Luna Carmoon may have just finished shooting her first feature — BBC Film-backed Hoard — but the writer/director has been living and breathing films since she was eight years old.

“Making films is all I ever wanted to do,” she says. “When I go on a plane and there’s turbulence, the first thing I think about is all the films I’m not going to get to make.”

Her break came when she was accepted onto Creative England’s ShortFLIX scheme in 2019, which required no previous filmmaking experience and was aimed at championing underrepresented talent. “I was constantly looking at schemes, but I didn’t have a degree and I didn’t know anyone. I would not have got into the industry without it,” says Carmoon, whose short films Nosebleed (2018) and Shagbands (2020) both premiered at the BFI London Film Festival.

Then she hit a wall. “I was angry at the industry. I was making work that came from my soul and people wanted to buy my trauma, but then I was being disposed of,” says the director, who grew up in south London and was, up until last year, still working in a garden centre.

It was out of this anger that Carmoon wrote Hoard, during the first Covid lockdown in 2020. “Sometimes rage can be a great machine. [In this case] it bloomed into something beautiful,” says Carmoon of the story about a mother-daughter relationship set in the 1980s and ’90s, which stars Hayley Squires and Joseph Quinn. “This film is me, the ugly parts of me as well as the beautiful parts of me. There may be people who don’t like me after this film, but I don’t want to be liked, I want to make people feel something.”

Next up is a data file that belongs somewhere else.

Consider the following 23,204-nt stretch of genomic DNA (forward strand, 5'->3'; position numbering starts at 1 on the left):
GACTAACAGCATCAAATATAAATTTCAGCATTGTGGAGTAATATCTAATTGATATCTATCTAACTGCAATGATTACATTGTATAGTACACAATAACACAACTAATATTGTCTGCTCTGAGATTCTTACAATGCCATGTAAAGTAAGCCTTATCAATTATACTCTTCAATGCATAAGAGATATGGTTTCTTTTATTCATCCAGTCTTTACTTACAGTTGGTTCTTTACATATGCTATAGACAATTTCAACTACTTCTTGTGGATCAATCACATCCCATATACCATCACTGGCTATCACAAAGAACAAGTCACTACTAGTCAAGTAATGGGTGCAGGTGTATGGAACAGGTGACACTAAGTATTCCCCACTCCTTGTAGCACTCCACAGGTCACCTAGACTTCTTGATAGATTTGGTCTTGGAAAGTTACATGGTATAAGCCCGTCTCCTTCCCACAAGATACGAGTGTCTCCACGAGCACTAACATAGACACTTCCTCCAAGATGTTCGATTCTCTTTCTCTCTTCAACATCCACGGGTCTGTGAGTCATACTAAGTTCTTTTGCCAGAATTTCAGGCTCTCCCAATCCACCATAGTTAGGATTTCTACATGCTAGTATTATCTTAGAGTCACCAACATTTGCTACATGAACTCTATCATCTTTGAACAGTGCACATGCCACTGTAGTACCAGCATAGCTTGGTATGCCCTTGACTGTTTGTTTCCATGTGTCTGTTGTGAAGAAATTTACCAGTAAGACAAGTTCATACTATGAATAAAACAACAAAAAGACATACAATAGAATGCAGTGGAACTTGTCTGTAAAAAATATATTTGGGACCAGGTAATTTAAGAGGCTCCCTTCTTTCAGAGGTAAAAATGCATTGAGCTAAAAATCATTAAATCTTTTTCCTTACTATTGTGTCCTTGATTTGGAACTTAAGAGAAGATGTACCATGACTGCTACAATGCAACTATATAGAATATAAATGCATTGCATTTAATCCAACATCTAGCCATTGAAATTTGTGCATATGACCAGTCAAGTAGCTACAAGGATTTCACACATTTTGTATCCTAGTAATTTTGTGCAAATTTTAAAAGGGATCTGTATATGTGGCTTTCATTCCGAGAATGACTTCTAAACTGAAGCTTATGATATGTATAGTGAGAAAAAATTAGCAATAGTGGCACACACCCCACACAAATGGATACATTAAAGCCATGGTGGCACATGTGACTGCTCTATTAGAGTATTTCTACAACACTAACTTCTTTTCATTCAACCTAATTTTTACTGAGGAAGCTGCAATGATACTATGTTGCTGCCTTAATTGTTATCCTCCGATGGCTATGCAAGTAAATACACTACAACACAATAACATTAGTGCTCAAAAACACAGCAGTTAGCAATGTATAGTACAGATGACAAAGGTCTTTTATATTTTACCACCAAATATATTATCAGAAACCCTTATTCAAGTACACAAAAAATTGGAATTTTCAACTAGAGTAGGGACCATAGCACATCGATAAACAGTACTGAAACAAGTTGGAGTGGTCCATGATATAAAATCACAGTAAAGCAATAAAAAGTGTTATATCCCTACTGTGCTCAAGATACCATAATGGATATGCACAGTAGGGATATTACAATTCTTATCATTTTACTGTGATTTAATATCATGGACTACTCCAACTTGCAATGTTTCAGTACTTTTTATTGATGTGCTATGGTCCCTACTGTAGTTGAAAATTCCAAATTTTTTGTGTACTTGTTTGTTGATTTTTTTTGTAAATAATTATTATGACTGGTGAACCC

Carmoon is heading in a different direction with her next project, a book adaptation that she is transposing to the 1930s, and which will also draw influence from her own grandmother’s diaries.

“People would love me to do poverty porn, but I love period films,” says Carmoon, who seeks out inspiration from the British films of the 1960s and ’70s and filmmakers such as Ken Russell and Nicolas Roeg. “You can have working-­class characters but that’s not what you’re thinking about, thematically, when you watch those films. There’s vibrancy and mad human activity and magic. That’s what my work is about.”

Contact: Anthony Mestriner, Casarotto Ramsay & Associates